Several countries in the modern Olympics would look to one sport and perceive it to be ‘their’ domain, the place where their Olympians traditionally excelled against the opposition. For the Swedes and the Hungarians it could be said they both share the modern pentathlon as ‘their’ Olympic sport. Kenyans and Ethiopians have come to dominate long distance running, whilst India still feels great attachment to men’s field hockey. In the Winter Olympics the Canadians are emotionally and historically attached to ice hockey, whilst Norwegians look to cross-country skiing as a particularly strong part of their Olympic identity. And for Australia the overwhelming sport of interest at the Olympics is swimming. Unfortunately for Gary Hall Jnr and his American compatriots at the Sydney 2000 Olympics a quote that smacked of arrogance provoked the most memorable response from an Australian men’s 4×100 metres freestyle relay team that was determined to make the greatest swimming power in Olympic history show some respect in the Aussie’s own home pool.

Prior to the Sydney 2000 Olympics the 4×100 metres freestle relay was literally American property. First contested as an Olympic event in 1964 at Tokyo, with a short interregnum over the Montreal 1976 and Moscow 1980 Olympics, the record stood at seven finals and seven team golds for the US. Australian male swimmers in this period came closest to defeating an American team at the 1984 Los Angeles Olympics when the so-called “Mean Machine” of Greg Fasala, Neil Brooks, Mark Stockwell and Michael Delany swam beneath world record time in coming second behind the US swimmers Chris Cavanaugh, Michael Heath, Matt Biondi and Rowdy Gaines. For a sporting nation proud of their legendary swimmers such as Dawn Fraser, Murray Rose, John Devitt, Mike Wenden and Shane Gould the 4×100 metres freestyle relay was akin to a holy grail; to win that event’s gold would show the world that Australian swimmers meant to show up the brasher, bigger, more successful Yanks.

Leading up to the Sydney 2000 Olympics the swimming stocks of several nations in the men’s sprint distances were very strong; perhaps stronger over a wider range of nations than had been seen for some time. For the Russians the legendary Aleksandr Popov led their 100 metres charge, having successfully defended his Barcelona 100 metres title in Atlanta, hence aiming for a third gold in Sydney. Lars Frolander was a well credentialled Swedish swimmer who had clocked a sub-49 second time for the 100 metres, whilst Dutch favourite Pieter Van den Hoogenband was a candidate for individual sprint glory and could be the decisive factor for a Netherlands relay team. Yet when it came down to the previews before the Sydney 2000 swim program the battle for 4×100 metres relay gold was expected to be a fight between the underdog Australia and the traditional top ranked Americans.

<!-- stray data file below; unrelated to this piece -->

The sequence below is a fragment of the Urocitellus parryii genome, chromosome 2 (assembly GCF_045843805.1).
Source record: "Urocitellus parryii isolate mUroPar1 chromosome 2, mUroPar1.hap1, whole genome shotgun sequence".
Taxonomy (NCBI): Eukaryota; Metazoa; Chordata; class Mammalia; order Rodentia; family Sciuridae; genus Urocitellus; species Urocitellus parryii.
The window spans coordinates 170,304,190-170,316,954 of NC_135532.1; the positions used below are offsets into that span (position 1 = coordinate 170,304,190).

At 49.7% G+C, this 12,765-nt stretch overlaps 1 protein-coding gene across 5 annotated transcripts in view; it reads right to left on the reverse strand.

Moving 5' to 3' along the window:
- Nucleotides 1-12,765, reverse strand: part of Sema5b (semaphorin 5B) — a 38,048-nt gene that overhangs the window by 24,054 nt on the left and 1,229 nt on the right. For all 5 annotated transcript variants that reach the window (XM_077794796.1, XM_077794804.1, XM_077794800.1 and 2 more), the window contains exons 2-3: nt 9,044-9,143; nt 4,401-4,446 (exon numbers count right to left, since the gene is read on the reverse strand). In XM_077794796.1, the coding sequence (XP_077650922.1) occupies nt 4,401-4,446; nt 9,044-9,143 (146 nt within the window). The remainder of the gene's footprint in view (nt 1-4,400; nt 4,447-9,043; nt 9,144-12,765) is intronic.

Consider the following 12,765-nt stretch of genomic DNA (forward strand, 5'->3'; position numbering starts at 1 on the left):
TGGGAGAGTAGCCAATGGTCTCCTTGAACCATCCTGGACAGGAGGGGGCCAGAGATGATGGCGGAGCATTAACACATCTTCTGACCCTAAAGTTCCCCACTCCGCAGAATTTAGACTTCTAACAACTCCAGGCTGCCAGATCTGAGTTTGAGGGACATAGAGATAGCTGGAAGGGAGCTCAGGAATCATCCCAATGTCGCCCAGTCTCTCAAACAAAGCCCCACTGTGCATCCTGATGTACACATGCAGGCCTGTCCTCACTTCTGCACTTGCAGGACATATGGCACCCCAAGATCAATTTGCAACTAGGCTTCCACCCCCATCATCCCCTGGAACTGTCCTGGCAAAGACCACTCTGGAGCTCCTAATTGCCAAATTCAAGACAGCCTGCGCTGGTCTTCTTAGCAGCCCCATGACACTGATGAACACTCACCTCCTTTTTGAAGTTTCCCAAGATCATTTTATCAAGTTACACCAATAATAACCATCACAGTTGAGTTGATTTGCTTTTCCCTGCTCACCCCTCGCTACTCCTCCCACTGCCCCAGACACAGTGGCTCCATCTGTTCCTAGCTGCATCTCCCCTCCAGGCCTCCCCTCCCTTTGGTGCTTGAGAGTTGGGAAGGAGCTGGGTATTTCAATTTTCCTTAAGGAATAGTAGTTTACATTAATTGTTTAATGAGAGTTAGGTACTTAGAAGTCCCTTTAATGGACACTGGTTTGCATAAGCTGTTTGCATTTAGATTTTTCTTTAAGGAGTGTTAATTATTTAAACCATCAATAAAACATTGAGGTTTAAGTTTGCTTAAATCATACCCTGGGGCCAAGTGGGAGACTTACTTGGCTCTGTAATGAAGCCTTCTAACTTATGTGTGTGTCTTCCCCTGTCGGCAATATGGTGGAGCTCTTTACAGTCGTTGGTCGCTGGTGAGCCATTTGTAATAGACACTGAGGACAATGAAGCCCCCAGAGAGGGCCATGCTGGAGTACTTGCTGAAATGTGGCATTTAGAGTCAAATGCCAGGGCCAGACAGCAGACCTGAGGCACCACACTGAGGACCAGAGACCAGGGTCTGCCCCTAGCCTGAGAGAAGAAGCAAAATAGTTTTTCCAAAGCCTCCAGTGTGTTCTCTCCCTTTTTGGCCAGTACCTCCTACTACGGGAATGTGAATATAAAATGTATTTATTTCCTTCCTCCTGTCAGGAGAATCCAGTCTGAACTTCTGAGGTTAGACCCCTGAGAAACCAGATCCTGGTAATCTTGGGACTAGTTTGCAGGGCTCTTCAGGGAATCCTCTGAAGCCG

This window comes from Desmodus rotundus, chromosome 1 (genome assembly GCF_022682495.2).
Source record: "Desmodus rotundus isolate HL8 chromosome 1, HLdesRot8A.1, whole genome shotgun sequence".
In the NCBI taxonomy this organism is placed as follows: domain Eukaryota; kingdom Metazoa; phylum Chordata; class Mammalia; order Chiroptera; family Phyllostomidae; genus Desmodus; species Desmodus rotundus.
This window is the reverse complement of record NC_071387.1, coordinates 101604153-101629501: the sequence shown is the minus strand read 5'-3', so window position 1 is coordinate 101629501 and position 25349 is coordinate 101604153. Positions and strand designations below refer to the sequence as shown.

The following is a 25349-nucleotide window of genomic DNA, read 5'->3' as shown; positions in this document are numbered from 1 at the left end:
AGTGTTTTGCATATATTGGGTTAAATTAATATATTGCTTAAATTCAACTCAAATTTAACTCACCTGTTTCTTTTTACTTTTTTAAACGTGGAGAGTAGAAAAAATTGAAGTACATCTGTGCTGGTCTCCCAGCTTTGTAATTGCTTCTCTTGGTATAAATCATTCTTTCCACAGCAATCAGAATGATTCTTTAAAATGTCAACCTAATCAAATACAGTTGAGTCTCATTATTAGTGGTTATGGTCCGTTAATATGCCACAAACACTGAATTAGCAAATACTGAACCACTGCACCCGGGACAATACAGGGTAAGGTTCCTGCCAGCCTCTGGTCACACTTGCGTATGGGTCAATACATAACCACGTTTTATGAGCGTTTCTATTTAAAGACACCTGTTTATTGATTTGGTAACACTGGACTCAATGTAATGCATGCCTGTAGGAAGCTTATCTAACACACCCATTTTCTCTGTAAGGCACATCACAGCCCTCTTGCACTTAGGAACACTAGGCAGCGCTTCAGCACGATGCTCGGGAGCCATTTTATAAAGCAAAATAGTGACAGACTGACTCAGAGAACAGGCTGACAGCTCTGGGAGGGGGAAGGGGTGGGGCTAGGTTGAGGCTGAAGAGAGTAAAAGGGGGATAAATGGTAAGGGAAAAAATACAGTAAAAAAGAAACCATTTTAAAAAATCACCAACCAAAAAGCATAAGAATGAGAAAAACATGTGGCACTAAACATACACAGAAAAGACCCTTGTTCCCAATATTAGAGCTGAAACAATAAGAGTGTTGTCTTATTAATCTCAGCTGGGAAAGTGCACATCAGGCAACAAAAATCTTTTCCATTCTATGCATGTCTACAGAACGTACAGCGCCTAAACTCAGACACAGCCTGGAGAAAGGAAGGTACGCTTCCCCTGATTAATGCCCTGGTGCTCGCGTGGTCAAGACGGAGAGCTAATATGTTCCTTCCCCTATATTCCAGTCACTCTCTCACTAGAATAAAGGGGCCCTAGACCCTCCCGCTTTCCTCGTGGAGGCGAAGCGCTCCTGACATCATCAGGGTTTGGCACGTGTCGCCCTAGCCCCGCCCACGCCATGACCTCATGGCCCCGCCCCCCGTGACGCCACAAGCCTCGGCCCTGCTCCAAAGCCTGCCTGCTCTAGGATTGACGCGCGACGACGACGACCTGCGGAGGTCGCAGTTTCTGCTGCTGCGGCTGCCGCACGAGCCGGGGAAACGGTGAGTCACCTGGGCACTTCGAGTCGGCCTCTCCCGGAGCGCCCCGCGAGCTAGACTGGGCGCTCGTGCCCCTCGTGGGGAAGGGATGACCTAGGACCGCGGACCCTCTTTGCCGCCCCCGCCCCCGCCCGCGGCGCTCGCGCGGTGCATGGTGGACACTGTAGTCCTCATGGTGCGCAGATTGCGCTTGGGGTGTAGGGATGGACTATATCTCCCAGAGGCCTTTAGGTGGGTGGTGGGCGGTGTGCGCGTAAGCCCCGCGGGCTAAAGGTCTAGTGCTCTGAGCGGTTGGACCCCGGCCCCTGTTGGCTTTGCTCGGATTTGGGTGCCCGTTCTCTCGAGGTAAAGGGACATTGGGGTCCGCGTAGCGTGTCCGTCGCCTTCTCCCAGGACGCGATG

In the Australian Olympic swimming trials held at the Homebush Aquatic Centre (venue for the Sydney 2000 swim meet) the top four finishers in the men’s 100 metres freestyle were Michael Klim (48.56 seconds), Chris Fydler (48.85), Ashley Callus (49.46) and Ian Thorpe (49.74). Of these swimmers Klim and Thorpe had the highest profiles, as the former was a world record holder in the 100 metres butterfly plus a four times world champion two years earlier, whilst the latter was emerging as the greatest male swimmer seen in Australia since Murray Rose. Michael Klim and Chris Fydler had both swum as part of the Australian men’s 4×100 metres freestyle relay team in Atlanta where they came sixth, whilst ‘The Thorpedo’ had set three world records in three days at the Australian swim trials. Callus had won gold with the Australians in the 1998 Kuala Lumpar Commonwealth Games, and so the four leading sprinters in the green and gold had a very respectable aura surrounding them leading into Sydney 2000.